- “This makes sense when you consider the research done by Drs. Dean Ornish and Nobel Prize winner Elizabeth Blackburn; they found that a vegan diet caused more than 500 genes to change in only three months, turning on genes that prevent disease and turning off genes that cause breast cancer, heart disease, prostate cancer, and other illnesses.”
- “This is empowering news, given that most people think they are a victim of their genes, helpless to stave off some of the most dreaded diseases.”
- In his 2005 book, “The World Peace Diet”, Will Tuttle referred extensively to the detrimental health impacts of eating animals, including comments on the growth hormone IGF-1, as referred to above.
- Also included in his comments is material on the main protein in cow’s milk, casein, which has a molecular weight more than 16 times that of a human mother’s milk.
- In respect of casein, he states: ” . . . because it is so durable and sticky, [it] is used as a binder in paint, and as the glue that holds plywood together and sticks labels to bottles. It is perfect for building a calf’s tissues but causes incalculable harm to humans.”
- In addition to referring to various conditions linked with dairy products, he writes: “Can the sensitive human tissues that make up the young child’s mind-body system possibly be properly formed with the gluey and cumbersome casein and excess fat that are meant for growing young bovines?”. (Let’s remember that dairy cows can commonly weigh over 400 kilograms or 880 pounds.)
- “To continue to eat dairy products into adolescence and adulthood compounds and reinforces the tragedy.”
It seems common sense that the food we eat will affect our health. Based on the evidence referred to here and elsewhere, a general move away from animal products seems essential if we are to meaningfully reduce the risk of experiencing chronic diseases that are reaching epidemic proportions. We need to consider the matter objectively, rather than acting on the basis of cultural, social and commercial conditioning. The power is in our hands.
 Campbell, T.C. & Campbell, T.M. “The China Study”, Wakefield Press, 2007, http://www.thechinastudy.com/
 Physicians Committee for Responsible Medicine, http://www.pcrm.org/about/about/about-pcrm; http://www.pcrm.org/health/diets/vegdiets/how-can-i-get-enough-protein-the-protein-myth http://www.pcrm.org/health/diets/vegdiets/vegetarian-foods-powerful-for-health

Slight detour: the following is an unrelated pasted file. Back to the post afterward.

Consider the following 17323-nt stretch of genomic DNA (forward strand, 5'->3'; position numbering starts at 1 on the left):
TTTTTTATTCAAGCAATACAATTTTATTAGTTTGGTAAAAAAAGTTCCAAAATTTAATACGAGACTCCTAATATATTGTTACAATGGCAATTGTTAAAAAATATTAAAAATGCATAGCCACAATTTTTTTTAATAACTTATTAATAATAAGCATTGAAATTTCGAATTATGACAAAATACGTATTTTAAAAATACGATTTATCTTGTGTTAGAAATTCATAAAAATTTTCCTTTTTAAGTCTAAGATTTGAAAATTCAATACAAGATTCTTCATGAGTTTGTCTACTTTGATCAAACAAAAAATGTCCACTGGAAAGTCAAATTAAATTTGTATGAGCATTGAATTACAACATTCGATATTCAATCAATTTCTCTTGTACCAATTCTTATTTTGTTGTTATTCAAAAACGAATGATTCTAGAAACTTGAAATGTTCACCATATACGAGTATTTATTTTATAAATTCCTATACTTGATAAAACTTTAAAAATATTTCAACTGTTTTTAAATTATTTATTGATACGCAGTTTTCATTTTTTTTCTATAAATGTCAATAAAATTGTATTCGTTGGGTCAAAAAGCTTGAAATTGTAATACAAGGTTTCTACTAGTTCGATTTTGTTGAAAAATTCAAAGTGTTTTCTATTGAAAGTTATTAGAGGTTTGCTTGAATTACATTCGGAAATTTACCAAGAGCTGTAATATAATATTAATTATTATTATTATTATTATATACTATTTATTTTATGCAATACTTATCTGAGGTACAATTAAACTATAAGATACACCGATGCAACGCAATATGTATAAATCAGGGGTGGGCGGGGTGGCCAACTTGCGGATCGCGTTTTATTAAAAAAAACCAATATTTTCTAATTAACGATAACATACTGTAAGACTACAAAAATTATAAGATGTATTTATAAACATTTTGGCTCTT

Physicians Committee for Responsible Medicine, “Calcium and Strong Bones” http://www.tcolincampbell.org/courses-resources/article/calcium-and-strong-bones/?tx_ttnews[backPid]=76&cHash=ecaa8da224c1dcd787275de3da8dcffd
 World Cancer Research Fund “Cancer prevention recommendations and videos”, http://www.wcrf.org/cancer_research/cup/recommendations.php
 Bakalar, N., “Risks: More Red Meat, More Mortality”, The New York Times, 12 March, 2012, http://www.nytimes.com/2012/03/13/health/research/red-meat-linked-to-cancer-and-heart-disease.html?_r=1&scp=2&sq=red%20meat%20harvard&st=cse#
 Russell, G., “CSIRO Perfidy”, Vivid Publishing, 2009, http://www.perfidy.com.au/
 Craig, W.J., Mangels, A.R., American Dietetic Association, “Position of the American Dietetic Association: vegetarian diets.”, J Am Diet Assoc. 2009 Jul;109(7):1266-82, http://www.ncbi.nlm.nih.gov/pubmed/19562864
 Freston, K., “Heart Disease: A Toothless Paper Tiger That Need Never Exist”, Huffpost Healthy Living, 27 October 2009, http://www.huffingtonpost.com/kathy-freston/heart-disease-a-toothless_b_334285.html
 Caldwell B Esselstyn Jr, MD “Prevent and Reverse Heart Disease” http://www.heartattackproof.com/excerpt.htm
 Freston, K., “A Vegan Diet (Hugely) Helpful Against Cancer”, Huffpost Healthy Living, 9 December 2012, http://www.huffingtonpost.com/kathy-freston/vegan-diet-cancer_b_2250052.html?ref=topbar&utm_hp_ref=fb&src=sp&comm_ref=false#sb=3513286,b=facebook
 Tuttle, W. “The World Peace Diet”, Lantern Books, 2005, pp. 114 & 124, http://www.theworldpeacediet.com/
Note: None of the information in this article is intended to represent health, medical, dietary, nutritional or similar advice.